Both Schenck and Baer were convicted in District Court of violating the Espionage Act, and appealed directly to the US Supreme Court.

Schenck before the US Supreme Court

In a brief prepared for the Court, Charles Schenck and Elizabeth Baer argued that "the fair test of protection by the constitutional guarantee of free speech is whether an expression is made with sincere purpose to communicate honest opinion or belief, or whether it masks a primary intent to incite to forbidden action, or whether it does, in fact, incite to forbidden action."1

Schenck further argued that his circular did not meet this standard because its clear intent was to persuade people to sign a petition urging Congress to repeal the Conscription Act, and did not recommend any action in violation of law.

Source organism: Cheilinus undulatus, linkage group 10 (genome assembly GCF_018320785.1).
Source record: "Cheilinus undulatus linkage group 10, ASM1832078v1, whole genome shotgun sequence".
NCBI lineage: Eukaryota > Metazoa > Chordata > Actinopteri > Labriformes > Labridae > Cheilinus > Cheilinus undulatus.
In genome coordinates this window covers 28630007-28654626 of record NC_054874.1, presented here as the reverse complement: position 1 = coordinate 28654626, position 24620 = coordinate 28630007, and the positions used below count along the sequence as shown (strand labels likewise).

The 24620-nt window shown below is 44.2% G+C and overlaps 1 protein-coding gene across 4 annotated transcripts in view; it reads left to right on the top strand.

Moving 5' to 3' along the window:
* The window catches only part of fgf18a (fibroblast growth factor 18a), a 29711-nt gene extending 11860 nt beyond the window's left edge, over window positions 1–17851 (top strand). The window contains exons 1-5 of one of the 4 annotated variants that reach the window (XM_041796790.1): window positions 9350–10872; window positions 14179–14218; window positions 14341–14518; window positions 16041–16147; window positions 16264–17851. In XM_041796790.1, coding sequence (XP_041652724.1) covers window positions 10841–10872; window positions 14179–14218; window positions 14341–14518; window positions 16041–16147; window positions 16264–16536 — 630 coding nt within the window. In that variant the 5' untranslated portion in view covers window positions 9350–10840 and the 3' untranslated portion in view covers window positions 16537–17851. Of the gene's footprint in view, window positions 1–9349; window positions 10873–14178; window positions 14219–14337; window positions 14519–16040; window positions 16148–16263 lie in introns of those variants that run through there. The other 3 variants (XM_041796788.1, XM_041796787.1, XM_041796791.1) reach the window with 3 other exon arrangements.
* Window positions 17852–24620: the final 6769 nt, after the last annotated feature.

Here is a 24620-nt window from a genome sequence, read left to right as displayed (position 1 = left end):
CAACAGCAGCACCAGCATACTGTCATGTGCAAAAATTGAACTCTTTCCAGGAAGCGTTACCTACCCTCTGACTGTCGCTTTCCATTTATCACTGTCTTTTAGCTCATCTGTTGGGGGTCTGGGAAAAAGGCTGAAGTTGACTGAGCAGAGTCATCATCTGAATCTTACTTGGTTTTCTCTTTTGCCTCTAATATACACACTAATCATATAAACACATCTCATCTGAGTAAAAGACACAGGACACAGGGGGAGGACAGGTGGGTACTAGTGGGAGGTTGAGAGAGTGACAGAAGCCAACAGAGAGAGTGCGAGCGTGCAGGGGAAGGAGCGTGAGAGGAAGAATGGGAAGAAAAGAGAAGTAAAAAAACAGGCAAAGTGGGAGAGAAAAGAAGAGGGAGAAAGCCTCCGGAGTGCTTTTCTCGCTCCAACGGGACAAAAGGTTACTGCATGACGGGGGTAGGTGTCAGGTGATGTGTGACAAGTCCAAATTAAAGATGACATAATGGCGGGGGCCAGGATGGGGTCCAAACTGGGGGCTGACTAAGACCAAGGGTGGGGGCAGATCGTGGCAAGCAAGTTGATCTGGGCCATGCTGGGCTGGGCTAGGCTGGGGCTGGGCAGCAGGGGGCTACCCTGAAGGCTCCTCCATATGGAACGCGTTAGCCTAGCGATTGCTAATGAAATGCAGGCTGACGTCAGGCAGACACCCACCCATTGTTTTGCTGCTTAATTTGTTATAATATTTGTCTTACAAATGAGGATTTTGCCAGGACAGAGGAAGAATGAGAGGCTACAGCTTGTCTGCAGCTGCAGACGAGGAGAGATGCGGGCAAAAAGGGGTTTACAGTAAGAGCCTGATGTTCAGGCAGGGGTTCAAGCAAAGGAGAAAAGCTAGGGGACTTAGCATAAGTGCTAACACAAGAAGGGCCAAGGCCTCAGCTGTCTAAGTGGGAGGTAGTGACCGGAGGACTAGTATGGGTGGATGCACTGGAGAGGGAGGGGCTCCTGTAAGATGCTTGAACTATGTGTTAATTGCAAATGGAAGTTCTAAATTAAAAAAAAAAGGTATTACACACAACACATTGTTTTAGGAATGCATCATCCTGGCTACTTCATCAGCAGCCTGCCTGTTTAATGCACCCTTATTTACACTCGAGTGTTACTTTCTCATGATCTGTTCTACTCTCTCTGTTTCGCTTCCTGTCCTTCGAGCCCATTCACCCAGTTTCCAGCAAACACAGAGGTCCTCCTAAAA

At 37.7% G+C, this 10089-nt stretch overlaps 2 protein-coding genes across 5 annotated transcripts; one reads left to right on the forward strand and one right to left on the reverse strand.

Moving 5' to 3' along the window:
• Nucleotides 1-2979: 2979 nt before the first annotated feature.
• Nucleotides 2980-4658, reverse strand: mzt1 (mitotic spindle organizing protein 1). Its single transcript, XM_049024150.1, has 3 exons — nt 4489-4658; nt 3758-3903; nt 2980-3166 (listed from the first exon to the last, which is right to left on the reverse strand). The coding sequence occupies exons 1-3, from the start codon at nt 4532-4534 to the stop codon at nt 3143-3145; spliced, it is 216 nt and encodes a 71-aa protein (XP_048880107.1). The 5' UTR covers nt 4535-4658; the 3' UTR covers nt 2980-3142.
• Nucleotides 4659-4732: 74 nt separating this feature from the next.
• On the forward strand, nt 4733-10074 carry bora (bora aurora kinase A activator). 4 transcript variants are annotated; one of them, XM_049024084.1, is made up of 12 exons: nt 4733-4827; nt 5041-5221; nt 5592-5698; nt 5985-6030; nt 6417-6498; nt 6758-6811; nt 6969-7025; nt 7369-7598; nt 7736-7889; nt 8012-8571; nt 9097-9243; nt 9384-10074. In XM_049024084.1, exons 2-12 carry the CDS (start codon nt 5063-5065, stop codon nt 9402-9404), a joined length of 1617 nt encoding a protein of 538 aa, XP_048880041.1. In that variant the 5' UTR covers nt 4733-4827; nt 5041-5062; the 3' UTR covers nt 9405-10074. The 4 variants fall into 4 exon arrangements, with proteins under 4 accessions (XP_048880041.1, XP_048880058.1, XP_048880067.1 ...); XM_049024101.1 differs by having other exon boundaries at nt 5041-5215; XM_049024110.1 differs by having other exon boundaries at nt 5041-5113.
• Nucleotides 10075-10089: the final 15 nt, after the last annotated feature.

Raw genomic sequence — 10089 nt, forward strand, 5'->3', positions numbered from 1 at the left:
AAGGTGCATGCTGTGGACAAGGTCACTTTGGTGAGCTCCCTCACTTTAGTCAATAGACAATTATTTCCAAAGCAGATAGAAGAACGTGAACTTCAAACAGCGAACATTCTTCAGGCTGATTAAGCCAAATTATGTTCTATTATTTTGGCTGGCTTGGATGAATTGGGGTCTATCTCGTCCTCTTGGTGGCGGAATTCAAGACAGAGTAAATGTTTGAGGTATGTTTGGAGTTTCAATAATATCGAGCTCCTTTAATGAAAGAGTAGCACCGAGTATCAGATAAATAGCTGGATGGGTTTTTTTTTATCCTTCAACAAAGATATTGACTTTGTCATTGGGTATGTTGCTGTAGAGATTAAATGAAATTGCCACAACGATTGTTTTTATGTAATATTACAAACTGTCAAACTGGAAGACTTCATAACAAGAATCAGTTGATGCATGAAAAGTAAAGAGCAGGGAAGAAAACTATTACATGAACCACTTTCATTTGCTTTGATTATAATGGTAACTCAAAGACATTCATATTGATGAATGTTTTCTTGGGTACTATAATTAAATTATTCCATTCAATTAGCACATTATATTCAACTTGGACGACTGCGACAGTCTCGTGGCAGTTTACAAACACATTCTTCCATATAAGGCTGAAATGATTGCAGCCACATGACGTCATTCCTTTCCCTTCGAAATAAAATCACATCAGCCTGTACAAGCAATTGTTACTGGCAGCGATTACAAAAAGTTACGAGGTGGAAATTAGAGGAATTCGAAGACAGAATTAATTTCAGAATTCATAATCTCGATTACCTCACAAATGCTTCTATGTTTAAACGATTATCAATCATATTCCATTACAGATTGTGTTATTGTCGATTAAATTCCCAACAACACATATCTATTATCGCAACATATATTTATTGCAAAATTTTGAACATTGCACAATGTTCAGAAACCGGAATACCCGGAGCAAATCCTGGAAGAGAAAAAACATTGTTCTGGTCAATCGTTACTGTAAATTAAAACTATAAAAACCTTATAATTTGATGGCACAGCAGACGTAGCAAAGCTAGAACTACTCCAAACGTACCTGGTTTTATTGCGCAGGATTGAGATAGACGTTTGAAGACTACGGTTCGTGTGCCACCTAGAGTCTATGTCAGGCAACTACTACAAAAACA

The Justices and Schenck apparently disagreed about Schenck's intent.

Oliver Wendell Holmes, writing the unanimous opinion of the Court, concluded the pamphlet's intent was to influence drafted men to resist enlistment, which would obstruct the government's war effort. Holmes acknowledged the circular would have been protected under the First Amendment during peace time, but that the United States' engagement with Germany in war changed the context.

"The question in every case is whether the words used are used in such circumstances and are of such a nature as to create a clear and present danger that they will bring about the substantive evils that the United States Congress has a right to prevent. It is a question of proximity and degree. When a nation is at war, many things that might be said in time of peace are such a hindrance to its effort that their utterance will not be endured so long as men fight, and that no Court could regard them as protected by any constitutional right."

Citing the Espionage Act of 1917, Holmes later stated:

"The statute of 1917 in section 4 (Comp. St. 1918 , 10212d) punishes conspiracies to obstruct as well as actual obstruction. If the act, (speaking, or circulating a paper,) its tendency and the intent with which it is done are the same, we perceive no ground for saying that success alone warrants making the act a crime."